In 2015, when the Democrat-led FCC passed strong net neutrality regulations, one widely circulated photo became emblematic of the moment. In it, the three Democratic commissioners — Mignon Clyburn, Jessica Rosenworcel, and Tom Wheeler — linked hands and smiled from the dais, enjoying the moment before the vote. The two objecting Republicans on the Commission, including now-chairman Ajit Pai, are nowhere to be seen
This week, the commission will vote on a rollback of those rules, spearheaded by Pai. Appointed to the chairmanship by President Trump, Pai now heads a Republican majority at the commission, where two of the Democratic Commissioners in the 2015 photo, Clyburn and Rosenworcel, are still serving.
The vote comes amid serious controversy, not only over the rollback itself, but the surrounding process. Fake comments using stolen identities have appeared in droves on the FCC’s docket, and the New York attorney general says he’s been blocked from investigating, appearing last week at a press conference alongside Rosenworcel. Pai has also claimed that the docket was targeted by denial-of-service attacks — a claim that has been met with skepticism.
Regardless, the rollback is expected to pass by a 3-2 margin on party lines. In separate phone interviews conducted last week, The Verge spoke with commissioners Clyburn and Rosenworcel about this week’s vote, and what happens next.
Interviews were conducted separately. They have been condensed and edited.
Broadly, outline for us the stance that you’ve had on the proposal that’s being voted on this week.
I think the United States internet economy is the envy of the world, and our digital age success is due in large part to the openness of the internet. That openness, and that policy of openness, is what net neutrality is all about. So I support net neutrality, and I think it is important for this commission to sustain that policy. I’m worried that [this week] the commission is going to wipe out net neutrality policies and eliminate internet openness as we know it. That will have big consequences for everything that the internet touches in this country, and that means every aspect of civic and commercial life.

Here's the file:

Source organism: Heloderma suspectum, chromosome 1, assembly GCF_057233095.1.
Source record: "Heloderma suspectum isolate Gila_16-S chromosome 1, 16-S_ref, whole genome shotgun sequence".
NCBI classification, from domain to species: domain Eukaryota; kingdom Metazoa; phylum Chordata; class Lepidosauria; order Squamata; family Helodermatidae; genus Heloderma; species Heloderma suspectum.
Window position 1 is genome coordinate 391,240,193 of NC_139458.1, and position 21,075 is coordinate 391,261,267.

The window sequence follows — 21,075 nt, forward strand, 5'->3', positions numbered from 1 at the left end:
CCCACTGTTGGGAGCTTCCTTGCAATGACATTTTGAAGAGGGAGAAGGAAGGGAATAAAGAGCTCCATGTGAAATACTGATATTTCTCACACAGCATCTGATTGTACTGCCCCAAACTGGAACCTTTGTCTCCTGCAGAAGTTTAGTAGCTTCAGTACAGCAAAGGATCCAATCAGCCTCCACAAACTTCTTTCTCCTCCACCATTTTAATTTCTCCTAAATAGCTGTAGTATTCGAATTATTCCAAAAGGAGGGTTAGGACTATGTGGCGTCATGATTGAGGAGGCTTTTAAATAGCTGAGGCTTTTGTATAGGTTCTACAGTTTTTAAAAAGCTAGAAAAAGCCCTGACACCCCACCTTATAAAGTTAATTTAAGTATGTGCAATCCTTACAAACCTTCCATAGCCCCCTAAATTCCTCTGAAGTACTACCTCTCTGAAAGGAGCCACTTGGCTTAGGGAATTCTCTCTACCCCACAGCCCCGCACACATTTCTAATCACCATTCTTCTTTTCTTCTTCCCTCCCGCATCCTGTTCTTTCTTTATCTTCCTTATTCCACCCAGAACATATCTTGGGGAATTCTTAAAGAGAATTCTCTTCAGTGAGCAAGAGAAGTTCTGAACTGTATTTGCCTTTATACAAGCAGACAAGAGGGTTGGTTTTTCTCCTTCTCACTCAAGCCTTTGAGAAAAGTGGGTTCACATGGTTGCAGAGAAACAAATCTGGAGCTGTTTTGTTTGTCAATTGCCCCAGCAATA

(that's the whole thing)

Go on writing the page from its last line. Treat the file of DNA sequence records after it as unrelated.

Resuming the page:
And what are some of those consequences?
Without net neutrality rules, we will provide our broadband providers with the power and authority to block websites, to throttle services, and to censor and manipulate online content — to change the open internet we know. And the consequences for all of us who count on being able to go where we want, and do what we want without our broadband provider in the way, could be big.
I wanted to talk about the conference that you gave with the New York attorney general, specifically about the controversy over these fake comments. What were the concerns?
“There are real problems in the record we have.”
I think right now the record in response to our rulemaking on net neutrality has over 23 million comments, and in many ways that’s very exciting because the public is speaking out in droves on this issue. They’re petitioning Washington and telling them they care about these matters, and they’re asking for people in Washington to listen. At the same time, what we found, like the New York attorney general, is that there are real problems in the record we have. There are as many 1 million stolen identities in our record, and that’s identity theft, where people’s names and addresses have been taken and comments have been submitted on their behalf, without their knowledge. We also have roughly half a million comments filed from Russian email addresses, and then we’ve got 50,000 consumer complaints that were filed at this agency that are somehow not present in the FCC record. And on top of that, we’ve had an allegation of a distributed denial-of-service attack, which is under investigation by the Government Accountability Office. So you add all of this up, and you have a record here that is a mess and its integrity is in question. I think it is important to get to the bottom of this problem and particularly the stolen identities before this agency proceeds. I have never seen identity theft in a public regulatory record of this magnitude in any proceeding I have worked on here at the agency or elsewhere.
Do you believe that the vote should be postponed until an investigation is conducted?
There’s something wrong. Roughly a million people have had their identities stolen and comments filed in our docket. There’s a problem here, under state law and possibly under federal law. And instead of responding to this with concern, this agency, through its general counsel’s office, has responded back to the attorney general and said there’s nothing to see here, we’re moving on. I think that that’s a problem because it seems like there are laws that have been violated, but I also think it’s a problem because it shows contempt for the public, many of whom filed on this because they wanted us to listen. But also because there are people whose identities have been stolen. We have got to get to the bottom of that. That is bigger than just net neutrality, it’s about public participation and Washington proceedings in the digital age. We have got to find a way to make sure that our records are secure. Integrity in our public records matters. I don't think we should dismiss these concerns out of hand. I think we have to get to the bottom of them.